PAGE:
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Once upon a time in the far south: Influence of local drivers and functional traits on plant invasion in the harsh sub-Antarctic islandsuse asterix (*) to get italics
Manuele Bazzichetto, François Massol, Marta Carboni, Jonathan Lenoir, Jonas Johan Lembrechts, Rémi Joly, David RenaultPlease use the format "First name initials family name" as in "Marie S. Curie, Niels H. D. Bohr, Albert Einstein, John R. R. Tolkien, Donna T. Strickland"
<p>Aim Here, we aim to: (i) investigate the local effect of environmental and human-related factors on alien plant invasion in sub-Antarctic islands; (ii) explore the relationship between alien species features and their dependence on anthropogenic propagule pressure; and (iii) unravel key traits conferring invasiveness in the sub-Antarctic. Location Possession Island, Crozet archipelago (French sub-Antarctic islands). Taxon Non-native vascular plants (Poaceae, Caryophyllaceae, Juncaceae). Methods Single-species distribution models were used to explore the effect of high-resolution topoclimatic and human-related variables on the occurrence of six of the most aggressive alien plants colonizing French sub-Antarctic islands. Furthermore, the interaction between alien species traits and their response to anthropogenic propagule pressure was analysed by means of a multi-species distribution model. This allowed identifying the features of species that were associated to low dependence on human-assisted introductions, and were thus potentially more invasive. Results We observed two main invasion patterns: low-spread species strongly dependent on anthropogenic propagule pressure and high-spread species limited mainly by harsh climatic conditions. Differences in invasiveness across species mostly related to their residence time, life history and plant height, with older introductions, perennial and low-stature species being more invasive. Main conclusions The availability of high-resolution data improved our understanding of the role of environmental and human-related factors in driving alien species distribution on sub-Antarctic islands. At the same time, the identification of alien species features conferring invasiveness may help anticipating future problematic invasions.</p> should fill this box only if you chose 'All or part of the results presented in this preprint are based on data'. URL must start with http:// or https://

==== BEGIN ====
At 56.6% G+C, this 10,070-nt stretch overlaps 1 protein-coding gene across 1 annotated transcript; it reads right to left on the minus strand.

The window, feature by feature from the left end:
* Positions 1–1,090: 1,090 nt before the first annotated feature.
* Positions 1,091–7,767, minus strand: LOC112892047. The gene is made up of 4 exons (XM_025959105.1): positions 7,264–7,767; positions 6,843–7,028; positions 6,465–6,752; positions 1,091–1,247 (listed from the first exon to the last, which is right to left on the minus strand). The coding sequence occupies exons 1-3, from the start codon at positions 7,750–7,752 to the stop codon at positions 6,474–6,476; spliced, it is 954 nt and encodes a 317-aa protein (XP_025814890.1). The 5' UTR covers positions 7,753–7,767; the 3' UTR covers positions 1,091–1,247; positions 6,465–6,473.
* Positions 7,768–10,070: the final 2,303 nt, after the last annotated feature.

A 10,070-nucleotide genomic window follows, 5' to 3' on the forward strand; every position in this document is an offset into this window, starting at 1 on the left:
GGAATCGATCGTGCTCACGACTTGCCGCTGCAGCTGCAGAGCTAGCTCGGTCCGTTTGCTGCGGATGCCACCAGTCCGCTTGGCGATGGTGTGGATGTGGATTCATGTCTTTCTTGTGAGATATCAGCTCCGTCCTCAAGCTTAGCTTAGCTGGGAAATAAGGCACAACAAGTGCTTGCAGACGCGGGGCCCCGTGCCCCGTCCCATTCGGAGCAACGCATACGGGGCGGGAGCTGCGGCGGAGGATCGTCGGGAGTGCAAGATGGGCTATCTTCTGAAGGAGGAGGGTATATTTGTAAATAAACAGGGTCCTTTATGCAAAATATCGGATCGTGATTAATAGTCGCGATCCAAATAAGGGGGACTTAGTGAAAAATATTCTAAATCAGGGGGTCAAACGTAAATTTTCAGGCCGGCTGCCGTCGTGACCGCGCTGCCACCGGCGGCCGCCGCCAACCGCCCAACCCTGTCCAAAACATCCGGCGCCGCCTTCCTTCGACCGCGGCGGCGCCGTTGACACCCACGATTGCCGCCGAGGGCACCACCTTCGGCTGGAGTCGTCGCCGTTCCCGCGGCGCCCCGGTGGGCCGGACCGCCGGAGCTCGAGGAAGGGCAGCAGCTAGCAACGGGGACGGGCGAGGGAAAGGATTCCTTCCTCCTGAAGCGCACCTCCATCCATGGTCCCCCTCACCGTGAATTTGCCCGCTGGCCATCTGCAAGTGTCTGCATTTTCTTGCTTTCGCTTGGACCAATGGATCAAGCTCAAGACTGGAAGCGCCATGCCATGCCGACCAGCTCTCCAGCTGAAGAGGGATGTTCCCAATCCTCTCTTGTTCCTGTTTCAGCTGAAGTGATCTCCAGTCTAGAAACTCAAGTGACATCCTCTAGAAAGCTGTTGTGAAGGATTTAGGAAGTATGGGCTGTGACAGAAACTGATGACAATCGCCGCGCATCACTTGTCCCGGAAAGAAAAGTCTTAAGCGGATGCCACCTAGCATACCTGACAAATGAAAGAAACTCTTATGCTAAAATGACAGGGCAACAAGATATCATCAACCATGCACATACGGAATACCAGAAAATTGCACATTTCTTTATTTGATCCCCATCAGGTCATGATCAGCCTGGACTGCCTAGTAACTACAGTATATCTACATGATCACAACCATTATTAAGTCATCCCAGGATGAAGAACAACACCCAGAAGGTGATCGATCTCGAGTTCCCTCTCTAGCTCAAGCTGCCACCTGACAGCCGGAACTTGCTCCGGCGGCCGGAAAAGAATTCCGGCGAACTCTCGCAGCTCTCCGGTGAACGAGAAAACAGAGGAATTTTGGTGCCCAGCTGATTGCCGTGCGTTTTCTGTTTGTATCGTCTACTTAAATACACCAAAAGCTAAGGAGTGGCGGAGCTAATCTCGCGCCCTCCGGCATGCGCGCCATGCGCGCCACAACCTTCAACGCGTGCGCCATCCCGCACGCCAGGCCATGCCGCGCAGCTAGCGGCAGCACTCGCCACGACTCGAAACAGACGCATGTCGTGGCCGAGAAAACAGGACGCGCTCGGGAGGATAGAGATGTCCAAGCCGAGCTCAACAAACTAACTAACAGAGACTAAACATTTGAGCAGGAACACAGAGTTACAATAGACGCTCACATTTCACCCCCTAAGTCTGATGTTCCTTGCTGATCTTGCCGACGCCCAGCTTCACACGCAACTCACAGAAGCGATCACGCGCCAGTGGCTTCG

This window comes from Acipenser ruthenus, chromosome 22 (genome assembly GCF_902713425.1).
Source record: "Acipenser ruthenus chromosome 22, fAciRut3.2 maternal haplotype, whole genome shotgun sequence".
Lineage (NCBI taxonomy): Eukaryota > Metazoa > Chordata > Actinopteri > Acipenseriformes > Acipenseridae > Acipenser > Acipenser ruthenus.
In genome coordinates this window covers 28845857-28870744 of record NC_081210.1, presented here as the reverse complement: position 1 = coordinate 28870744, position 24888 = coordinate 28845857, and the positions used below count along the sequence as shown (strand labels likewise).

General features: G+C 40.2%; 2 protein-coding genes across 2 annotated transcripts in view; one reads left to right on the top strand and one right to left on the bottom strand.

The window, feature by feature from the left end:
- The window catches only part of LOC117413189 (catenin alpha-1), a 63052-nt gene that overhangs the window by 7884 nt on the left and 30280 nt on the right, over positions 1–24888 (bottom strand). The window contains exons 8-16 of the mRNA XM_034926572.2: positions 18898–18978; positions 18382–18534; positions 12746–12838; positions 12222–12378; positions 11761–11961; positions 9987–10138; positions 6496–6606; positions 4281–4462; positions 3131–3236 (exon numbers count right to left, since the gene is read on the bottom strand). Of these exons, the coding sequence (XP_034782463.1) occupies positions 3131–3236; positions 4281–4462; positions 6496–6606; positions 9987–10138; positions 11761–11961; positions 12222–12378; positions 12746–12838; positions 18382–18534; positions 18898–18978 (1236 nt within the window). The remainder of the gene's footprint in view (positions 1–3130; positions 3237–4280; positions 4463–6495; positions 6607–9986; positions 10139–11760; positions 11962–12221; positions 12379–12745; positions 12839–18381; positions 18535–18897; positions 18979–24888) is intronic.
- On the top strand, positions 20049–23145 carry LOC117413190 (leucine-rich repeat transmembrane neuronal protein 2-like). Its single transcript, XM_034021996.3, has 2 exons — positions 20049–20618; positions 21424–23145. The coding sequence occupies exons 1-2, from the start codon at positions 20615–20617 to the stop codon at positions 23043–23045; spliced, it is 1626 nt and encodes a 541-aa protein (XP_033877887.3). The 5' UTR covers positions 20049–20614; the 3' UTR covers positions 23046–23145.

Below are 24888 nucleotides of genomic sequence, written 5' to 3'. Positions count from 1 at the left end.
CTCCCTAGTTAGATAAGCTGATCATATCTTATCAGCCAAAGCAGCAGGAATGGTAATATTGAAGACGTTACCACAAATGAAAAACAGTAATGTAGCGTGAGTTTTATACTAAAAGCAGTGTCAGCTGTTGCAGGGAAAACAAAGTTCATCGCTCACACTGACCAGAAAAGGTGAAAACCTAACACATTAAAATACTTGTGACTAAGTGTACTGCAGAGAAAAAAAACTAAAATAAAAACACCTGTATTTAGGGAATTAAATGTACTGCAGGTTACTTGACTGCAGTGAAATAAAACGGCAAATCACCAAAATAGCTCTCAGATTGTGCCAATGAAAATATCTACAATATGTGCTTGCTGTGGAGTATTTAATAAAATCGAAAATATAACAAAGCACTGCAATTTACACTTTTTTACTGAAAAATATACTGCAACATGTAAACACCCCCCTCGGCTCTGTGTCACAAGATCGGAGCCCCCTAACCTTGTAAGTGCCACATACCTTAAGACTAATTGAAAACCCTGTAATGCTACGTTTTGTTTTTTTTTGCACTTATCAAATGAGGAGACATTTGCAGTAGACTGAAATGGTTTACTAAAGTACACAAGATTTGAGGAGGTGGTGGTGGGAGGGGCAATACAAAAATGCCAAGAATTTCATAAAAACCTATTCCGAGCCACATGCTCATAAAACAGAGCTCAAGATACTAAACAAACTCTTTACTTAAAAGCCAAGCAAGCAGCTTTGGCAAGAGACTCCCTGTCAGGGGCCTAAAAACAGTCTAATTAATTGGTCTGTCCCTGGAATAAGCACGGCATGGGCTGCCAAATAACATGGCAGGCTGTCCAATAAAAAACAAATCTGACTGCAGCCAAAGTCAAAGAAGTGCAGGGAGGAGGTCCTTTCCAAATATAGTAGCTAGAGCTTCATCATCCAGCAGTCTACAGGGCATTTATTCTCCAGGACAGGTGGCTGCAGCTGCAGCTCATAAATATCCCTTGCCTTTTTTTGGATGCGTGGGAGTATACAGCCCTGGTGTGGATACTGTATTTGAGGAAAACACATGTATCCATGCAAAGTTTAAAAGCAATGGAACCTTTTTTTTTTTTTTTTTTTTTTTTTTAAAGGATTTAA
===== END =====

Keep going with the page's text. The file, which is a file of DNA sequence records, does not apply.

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alien plants, anthropogenic propagule pressure, invasiveness, plant invasion, species distribution models, sub-Antarctic islands, topoclimate
NonePlease indicate the methods that may require specialised expertise during the peer review process (use a comma to separate various required expertises).
Biogeography, Biological invasions, Spatial ecology, Metacommunities & Metapopulations, Species distributions
No need for them to be recommenders of PCIEcology. Please do not suggest reviewers for whom there might be a conflict of interest. Reviewers are not allowed to review preprints written by close colleagues (with whom they have published in the last four years, with whom they have received joint funding in the last four years, or with whom they are currently writing a manuscript, or submitting a grant proposal), or by family members, friends, or anyone for whom bias might affect the nature of the review - see the code of conduct
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2020-07-21 21:13:08
Joaquín Hortal